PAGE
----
Wind Energy from Over the Horizon

If you believe that Long Island could have  emissions free, utility scale electricity sold to LIPA by a large offshore wind farm not visible from land, then you will be happy to read on about a company that is taking wind power extremely seriously and making it economically sensible.

Deepwater Wind, a company with heavy investment and a commitment to bringing large scale wind farms to New England, is rapidly garnering support for a 200-wind turbine project that would bring power to Long Island.

The company’s project proposal is a response to a request for proposals issued in August 2010 by the Long Island Power Authority. Back then, LIPA was asking for a firm to provide additional electric capacity, energy and ancillary services to our area. Deepwater responded with a proposal that would do just that.

Deepwater Wind recently released data showing that its planned Deepwater Wind Energy Center (DWEC), a 900 megawatt offshore wind farm planned 30 miles east of Montauk and 20 miles south of the Massachusetts and Rhode Island mainland, would reach maximum output on the hottest days of summer in the Northeast, just when electric grids need it.

Deepwater Wind has proposed to sell power from DWEC to the Long Island Power Authority via a new transmission system that connects, for the first time, Long Island and southeastern New England. They also intend to market power from DWEC to Massachusetts and Rhode Island.

Based in Rhode Island, the company is already working on five wind turbines off the coast of Block Island that will pretty much provide all of the electricity the island needs. This wind farm is already approved and awaiting construction.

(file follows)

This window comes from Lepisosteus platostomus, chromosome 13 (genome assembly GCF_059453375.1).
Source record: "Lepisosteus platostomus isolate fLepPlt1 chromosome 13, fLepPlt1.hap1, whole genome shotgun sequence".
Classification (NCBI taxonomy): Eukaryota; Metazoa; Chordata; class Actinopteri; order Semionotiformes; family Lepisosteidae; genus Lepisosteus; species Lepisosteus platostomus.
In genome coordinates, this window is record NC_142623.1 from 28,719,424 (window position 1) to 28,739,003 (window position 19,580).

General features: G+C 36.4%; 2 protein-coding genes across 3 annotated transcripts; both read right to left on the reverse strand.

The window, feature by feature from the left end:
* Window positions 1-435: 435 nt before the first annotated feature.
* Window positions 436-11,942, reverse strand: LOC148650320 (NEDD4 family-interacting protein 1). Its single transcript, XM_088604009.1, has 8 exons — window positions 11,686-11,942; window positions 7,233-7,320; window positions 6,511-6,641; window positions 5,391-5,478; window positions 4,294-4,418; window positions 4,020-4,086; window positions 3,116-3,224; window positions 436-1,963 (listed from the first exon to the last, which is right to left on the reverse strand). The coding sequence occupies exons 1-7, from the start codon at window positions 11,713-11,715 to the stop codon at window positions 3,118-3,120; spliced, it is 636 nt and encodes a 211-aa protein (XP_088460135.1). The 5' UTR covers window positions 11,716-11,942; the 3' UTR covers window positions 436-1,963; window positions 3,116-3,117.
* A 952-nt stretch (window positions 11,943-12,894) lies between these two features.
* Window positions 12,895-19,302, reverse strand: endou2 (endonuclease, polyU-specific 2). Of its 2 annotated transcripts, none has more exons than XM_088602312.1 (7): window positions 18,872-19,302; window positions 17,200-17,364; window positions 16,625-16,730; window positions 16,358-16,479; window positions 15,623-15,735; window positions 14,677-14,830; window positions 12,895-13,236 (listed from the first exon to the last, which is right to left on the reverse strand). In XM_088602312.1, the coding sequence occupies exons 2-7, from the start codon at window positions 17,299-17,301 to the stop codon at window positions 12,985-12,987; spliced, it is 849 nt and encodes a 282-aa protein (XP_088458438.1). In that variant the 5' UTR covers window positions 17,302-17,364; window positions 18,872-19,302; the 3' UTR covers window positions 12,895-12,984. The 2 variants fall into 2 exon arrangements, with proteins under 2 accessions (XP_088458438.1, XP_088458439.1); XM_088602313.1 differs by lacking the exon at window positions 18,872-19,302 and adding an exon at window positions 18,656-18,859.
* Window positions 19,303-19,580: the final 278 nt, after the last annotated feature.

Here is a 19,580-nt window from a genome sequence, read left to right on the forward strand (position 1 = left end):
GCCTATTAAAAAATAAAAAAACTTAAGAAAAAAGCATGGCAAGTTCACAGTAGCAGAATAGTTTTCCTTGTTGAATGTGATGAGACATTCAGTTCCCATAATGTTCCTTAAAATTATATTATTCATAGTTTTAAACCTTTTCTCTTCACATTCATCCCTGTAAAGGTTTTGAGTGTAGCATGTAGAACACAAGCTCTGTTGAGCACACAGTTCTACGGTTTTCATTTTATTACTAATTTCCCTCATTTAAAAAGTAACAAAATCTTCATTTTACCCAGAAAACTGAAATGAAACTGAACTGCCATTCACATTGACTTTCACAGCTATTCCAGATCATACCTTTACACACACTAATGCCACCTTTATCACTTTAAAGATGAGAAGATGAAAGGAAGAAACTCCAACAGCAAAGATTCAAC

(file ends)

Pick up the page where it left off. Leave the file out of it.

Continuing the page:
The Block Island Wind Farm is a 30-megawatt (nameplate) demonstration-scale offshore wind farm approximately three miles southeast of Block Island consisting of five turbines. The wind farm is located entirely in Rhode Island state waters. The wind farm will generate over 100,000 megawatt hours annually, supplying the majority of Block Island’s electricity needs. Excess power will be exported to the mainland via the bi-directional Block Island Transmission System. Construction begins in 2013.

Should the large scale, 200-turbine farm now proposed be completed, it would create enough energy to power 350,000 homes a year.

There is serious need for renewable energy on Long Island. During the first heat wave of the season, in late June, temperatures and the electric demand surged. For example, on June 21, a new high for the date was set on Long Island as the temperature peaked at 95 degrees in the late afternoon while electrical demand followed that temperature rise. Likewise, demand for electricity in New England has also soared during the heat wave.

“One of the great benefits of offshore wind power is that its output surges during those hot afternoons in the dog days of summer,” said Deepwater Wind CEO Bill Moore. “This is because of the well-known ‘sea breeze’ effect. When temperatures rise on shore and heat the air, that hot air rises. The resulting drop in air pressure on shore causes cooler air from the ocean to accelerate toward the coast. Those cooler ocean breezes also produce steady wind that powers our offshore wind turbines.”

“This is one more reason that offshore wind is the best new energy resource option for New England and Long Island. Both areas are close to one of the best offshore wind sites in America, and we can deliver that clean, renewable energy exactly when we need it—on hot summer days and all year long.”

It also looks like even the Feds are supporting Deepwater Wind. The U.S. Department of the Interior’s Bureau of Ocean Energy Management (BOEM) announced that they will advance the federal approval process for a utility-scale offshore wind project off the coasts of Rhode Island and Massachusetts.

Of course, there are people that are against the idea, stating that building wind farms will affect birds or fishing patterns and that supporting a wind farm would do more harm than good.

The Deepwater Wind team is funded by sophisticated energy investors who together manage or own more than $20 billion in assets.

While there are some concerns about the environmental impact of a wind farm in the waters off of Long Island, in this writer’s opinion, the benefits to the environment greatly outweigh the impacts. Personally, I hope it happens.

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